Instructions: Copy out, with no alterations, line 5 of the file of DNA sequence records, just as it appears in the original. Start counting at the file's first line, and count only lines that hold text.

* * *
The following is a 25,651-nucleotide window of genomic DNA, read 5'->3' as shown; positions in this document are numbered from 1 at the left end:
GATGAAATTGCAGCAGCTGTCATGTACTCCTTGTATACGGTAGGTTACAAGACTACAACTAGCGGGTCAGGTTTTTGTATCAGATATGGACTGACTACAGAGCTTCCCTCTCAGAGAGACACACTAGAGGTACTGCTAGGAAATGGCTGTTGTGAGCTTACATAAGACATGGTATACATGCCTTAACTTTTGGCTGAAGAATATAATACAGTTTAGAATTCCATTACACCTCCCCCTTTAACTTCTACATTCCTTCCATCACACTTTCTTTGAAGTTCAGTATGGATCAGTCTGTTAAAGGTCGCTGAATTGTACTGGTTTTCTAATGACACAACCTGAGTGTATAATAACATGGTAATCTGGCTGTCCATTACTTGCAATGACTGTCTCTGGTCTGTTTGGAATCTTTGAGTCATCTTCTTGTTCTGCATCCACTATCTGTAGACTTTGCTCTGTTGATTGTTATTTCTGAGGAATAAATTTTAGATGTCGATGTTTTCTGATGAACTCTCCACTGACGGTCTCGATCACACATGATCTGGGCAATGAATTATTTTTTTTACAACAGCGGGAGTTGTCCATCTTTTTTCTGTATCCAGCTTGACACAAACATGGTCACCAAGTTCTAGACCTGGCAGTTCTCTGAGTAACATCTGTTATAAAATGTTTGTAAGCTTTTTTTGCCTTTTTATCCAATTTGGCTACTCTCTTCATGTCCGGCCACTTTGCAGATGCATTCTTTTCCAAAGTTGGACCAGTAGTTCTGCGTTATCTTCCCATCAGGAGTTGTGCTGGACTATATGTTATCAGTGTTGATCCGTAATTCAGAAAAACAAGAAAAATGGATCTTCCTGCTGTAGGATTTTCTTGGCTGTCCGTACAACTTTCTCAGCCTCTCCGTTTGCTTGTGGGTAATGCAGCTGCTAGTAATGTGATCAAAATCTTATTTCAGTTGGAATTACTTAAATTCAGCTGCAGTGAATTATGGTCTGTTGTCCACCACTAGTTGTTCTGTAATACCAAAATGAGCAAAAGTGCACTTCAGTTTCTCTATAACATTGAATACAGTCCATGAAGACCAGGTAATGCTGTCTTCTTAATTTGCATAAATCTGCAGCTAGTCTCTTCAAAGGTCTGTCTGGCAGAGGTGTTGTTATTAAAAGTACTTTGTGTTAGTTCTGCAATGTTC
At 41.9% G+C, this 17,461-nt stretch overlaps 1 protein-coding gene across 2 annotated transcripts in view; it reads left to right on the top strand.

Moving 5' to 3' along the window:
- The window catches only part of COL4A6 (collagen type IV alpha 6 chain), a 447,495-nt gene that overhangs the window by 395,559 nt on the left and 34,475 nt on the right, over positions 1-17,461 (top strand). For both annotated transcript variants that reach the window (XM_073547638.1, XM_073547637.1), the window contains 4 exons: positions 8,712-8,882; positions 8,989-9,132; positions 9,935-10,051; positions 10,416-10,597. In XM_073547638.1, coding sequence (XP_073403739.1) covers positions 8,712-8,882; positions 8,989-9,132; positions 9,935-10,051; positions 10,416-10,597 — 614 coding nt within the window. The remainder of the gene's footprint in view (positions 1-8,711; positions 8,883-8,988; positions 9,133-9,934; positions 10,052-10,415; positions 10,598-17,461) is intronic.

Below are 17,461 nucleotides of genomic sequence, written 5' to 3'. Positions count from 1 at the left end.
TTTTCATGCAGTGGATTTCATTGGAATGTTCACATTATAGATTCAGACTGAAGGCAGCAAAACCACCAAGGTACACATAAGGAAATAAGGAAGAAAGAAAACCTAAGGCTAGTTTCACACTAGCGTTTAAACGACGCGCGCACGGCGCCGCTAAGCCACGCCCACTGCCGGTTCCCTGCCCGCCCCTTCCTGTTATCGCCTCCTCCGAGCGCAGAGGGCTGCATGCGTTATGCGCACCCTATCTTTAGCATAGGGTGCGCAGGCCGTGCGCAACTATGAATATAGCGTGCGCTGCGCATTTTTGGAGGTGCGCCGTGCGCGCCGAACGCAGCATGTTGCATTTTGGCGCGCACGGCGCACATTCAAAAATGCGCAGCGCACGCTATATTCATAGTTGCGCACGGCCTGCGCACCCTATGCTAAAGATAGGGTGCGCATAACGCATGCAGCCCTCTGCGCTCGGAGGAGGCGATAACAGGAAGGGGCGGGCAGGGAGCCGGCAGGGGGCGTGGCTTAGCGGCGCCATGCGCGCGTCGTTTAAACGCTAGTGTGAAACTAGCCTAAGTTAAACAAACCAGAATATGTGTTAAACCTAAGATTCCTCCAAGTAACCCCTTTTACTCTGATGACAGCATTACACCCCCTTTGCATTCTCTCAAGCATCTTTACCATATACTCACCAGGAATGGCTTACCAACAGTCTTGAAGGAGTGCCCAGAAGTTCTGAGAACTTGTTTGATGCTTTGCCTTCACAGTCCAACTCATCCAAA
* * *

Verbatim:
- The window catches only part of COL4A6 (collagen type IV alpha 6 chain), a 447,495-nt gene that overhangs the window by 395,559 nt on the left and 34,475 nt on the right, over positions 1-17,461 (top strand). For both annotated transcript variants that reach the window (XM_073547638.1, XM_073547637.1), the window contains 4 exons: positions 8,712-8,882; positions 8,989-9,132; positions 9,935-10,051; positions 10,416-10,597. In XM_073547638.1, coding sequence (XP_073403739.1) covers positions 8,712-8,882; positions 8,989-9,132; positions 9,935-10,051; positions 10,416-10,597 — 614 coding nt within the window. The remainder of the gene's footprint in view (positions 1-8,711; positions 8,883-8,988; positions 9,133-9,934; positions 10,052-10,415; positions 10,598-17,461) is intronic.